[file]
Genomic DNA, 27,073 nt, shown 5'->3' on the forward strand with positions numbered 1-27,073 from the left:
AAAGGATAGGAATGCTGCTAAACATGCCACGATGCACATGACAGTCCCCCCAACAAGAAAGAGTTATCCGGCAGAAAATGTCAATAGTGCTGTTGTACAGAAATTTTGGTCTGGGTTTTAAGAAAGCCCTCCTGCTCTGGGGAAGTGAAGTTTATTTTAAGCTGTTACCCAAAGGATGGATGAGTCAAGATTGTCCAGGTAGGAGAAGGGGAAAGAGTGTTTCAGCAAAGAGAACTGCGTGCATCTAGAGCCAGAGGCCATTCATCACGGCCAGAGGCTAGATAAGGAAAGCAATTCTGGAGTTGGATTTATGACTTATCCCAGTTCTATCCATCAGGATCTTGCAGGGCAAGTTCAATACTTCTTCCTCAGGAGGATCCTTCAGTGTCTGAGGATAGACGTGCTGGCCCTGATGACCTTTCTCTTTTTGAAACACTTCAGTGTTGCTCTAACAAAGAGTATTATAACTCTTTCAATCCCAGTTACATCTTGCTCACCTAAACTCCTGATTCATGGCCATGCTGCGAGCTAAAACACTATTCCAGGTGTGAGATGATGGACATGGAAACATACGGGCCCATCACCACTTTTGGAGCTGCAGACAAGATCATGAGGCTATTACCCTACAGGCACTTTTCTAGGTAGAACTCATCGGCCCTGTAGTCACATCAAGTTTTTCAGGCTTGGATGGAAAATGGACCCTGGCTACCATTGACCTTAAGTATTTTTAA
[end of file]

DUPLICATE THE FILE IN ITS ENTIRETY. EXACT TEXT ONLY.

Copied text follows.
Genomic DNA, 27,073 nt, shown 5'->3' on the forward strand with positions numbered 1-27,073 from the left:
AAAGGATAGGAATGCTGCTAAACATGCCACGATGCACATGACAGTCCCCCCAACAAGAAAGAGTTATCCGGCAGAAAATGTCAATAGTGCTGTTGTACAGAAATTTTGGTCTGGGTTTTAAGAAAGCCCTCCTGCTCTGGGGAAGTGAAGTTTATTTTAAGCTGTTACCCAAAGGATGGATGAGTCAAGATTGTCCAGGTAGGAGAAGGGGAAAGAGTGTTTCAGCAAAGAGAACTGCGTGCATCTAGAGCCAGAGGCCATTCATCACGGCCAGAGGCTAGATAAGGAAAGCAATTCTGGAGTTGGATTTATGACTTATCCCAGTTCTATCCATCAGGATCTTGCAGGGCAAGTTCAATACTTCTTCCTCAGGAGGATCCTTCAGTGTCTGAGGATAGACGTGCTGGCCCTGATGACCTTTCTCTTTTTGAAACACTTCAGTGTTGCTCTAACAAAGAGTATTATAACTCTTTCAATCCCAGTTACATCTTGCTCACCTAAACTCCTGATTCATGGCCATGCTGCGAGCTAAAACACTATTCCAGGTGTGAGATGATGGACATGGAAACATACGGGCCCATCACCACTTTTGGAGCTGCAGACAAGATCATGAGGCTATTACCCTACAGGCACTTTTCTAGGTAGAACTCATCGGCCCTGTAGTCACATCAAGTTTTTCAGGCTTGGATGGAAAATGGACCCTGGCTACCATTGACCTTAAGTATTTTTAA